I wish that I was in a position to make a blanket statement with respect to this question. However, the most positive experience I have had has been provided by a few persons across the colour divide regarding the fight for equality for all. As noted, this was one of the reasons that I chose both former President Barack Obama and Oprah Winfrey. My biggest positive experience has come from within me and has become another one of my life's mantras: I will let nothing disturb the harmony of my peace; God rules!

What advice would you give to employers to make your life better and improve things for BAME candidates?

I would advise employers to sensitise their human resource personnel to read and review resumes manually instead of total dependence on machines to sort them. Too many good candidates are ignored because of this practice. I would also advise and provide their human resource staff with sensitivity training and exposure regarding their handling of minority applicants. All applicants that meet the basic requirements for positions should be given at least a telephone, or a Skype interview. 

Is there anything else about you that you’d like to share with our readers?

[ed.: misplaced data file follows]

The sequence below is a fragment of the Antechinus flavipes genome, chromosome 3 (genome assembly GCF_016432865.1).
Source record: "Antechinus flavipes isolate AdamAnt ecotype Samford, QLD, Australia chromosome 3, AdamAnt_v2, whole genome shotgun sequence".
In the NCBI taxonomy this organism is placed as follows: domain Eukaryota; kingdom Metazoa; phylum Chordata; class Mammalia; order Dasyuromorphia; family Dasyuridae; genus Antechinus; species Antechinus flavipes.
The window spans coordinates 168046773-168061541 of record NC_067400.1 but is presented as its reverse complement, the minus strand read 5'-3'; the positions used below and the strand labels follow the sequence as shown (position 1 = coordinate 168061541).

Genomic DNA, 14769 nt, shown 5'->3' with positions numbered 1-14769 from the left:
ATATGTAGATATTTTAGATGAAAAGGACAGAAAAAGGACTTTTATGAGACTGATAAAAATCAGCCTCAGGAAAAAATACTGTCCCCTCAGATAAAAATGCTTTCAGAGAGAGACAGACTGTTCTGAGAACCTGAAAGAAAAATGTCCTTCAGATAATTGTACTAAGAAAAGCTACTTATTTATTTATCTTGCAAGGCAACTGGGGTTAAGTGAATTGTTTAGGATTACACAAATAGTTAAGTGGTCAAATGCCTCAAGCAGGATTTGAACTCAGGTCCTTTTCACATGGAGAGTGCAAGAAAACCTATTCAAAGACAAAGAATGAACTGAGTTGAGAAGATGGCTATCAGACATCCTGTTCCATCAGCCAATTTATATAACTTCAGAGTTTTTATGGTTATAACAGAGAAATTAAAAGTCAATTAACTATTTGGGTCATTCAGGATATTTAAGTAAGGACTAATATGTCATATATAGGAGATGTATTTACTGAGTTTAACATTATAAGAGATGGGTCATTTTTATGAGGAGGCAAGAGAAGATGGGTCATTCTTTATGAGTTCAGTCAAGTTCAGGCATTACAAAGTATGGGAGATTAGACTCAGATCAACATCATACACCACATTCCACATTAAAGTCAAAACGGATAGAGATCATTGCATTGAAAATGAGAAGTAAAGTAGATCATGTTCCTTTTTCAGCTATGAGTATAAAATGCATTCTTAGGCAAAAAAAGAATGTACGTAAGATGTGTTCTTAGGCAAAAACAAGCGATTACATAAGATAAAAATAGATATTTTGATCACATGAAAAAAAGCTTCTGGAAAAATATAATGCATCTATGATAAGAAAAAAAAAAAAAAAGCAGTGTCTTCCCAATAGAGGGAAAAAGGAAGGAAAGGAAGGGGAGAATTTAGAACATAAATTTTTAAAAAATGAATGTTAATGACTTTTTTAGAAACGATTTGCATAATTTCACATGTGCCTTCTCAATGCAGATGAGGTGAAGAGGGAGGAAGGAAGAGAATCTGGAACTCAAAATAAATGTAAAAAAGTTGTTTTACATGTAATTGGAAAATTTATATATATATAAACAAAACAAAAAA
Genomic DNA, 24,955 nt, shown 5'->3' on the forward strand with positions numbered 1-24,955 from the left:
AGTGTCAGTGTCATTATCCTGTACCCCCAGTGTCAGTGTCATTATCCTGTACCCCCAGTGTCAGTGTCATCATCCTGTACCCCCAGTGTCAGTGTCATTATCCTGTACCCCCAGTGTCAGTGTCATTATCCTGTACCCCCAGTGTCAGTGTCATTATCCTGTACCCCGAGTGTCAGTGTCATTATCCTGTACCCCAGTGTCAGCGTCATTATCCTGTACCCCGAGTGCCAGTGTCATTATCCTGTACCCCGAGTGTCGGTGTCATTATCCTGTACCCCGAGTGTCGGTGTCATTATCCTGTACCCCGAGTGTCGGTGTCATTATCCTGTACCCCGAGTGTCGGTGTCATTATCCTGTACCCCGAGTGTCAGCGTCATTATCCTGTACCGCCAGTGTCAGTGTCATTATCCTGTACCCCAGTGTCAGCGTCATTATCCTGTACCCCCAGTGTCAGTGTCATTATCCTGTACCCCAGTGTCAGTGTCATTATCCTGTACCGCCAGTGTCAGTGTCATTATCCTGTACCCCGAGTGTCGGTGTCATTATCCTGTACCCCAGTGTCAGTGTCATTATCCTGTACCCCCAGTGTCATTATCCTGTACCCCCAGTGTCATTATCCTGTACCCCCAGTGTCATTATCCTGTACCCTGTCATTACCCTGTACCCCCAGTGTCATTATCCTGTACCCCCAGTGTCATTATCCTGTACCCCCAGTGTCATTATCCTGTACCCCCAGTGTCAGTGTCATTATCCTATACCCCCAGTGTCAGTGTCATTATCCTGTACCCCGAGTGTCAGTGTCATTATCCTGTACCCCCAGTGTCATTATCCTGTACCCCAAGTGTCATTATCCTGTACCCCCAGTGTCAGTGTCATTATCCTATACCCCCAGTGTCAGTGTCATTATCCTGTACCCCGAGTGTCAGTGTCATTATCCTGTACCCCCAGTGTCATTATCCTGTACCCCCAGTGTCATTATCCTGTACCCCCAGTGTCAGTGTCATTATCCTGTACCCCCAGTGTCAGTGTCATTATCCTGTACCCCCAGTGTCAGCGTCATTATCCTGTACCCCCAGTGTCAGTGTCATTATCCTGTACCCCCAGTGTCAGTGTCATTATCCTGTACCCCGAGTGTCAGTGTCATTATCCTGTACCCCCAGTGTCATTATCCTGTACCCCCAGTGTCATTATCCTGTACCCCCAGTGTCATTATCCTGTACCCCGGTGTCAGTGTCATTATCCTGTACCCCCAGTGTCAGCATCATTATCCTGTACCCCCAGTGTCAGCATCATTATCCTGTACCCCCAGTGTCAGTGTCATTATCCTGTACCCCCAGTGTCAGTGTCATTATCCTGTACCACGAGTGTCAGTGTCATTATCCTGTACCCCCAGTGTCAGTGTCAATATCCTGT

I am an idealist and perfectionist of the first order. As a result, my wife of 51 years has renamed me “Mr. Fix-It.” I am a deep thinker and tend to see things in terms of their practicality. I get teary-eyed when watching a movie that touches my soul and emotions. I am a champion of the disadvantaged and the downtrodden. I attribute my success to my upbringing, strong work ethic, determination, passion for excellence, education, and always seeing things through. While there are many highlights during my long career, I’d like to highlight my ability to identify with people from across the spectrum of age, gender, nationality, ethnicity, religion, and educational background. I cannot and will not tolerate the stench of racism and discrimination in any form.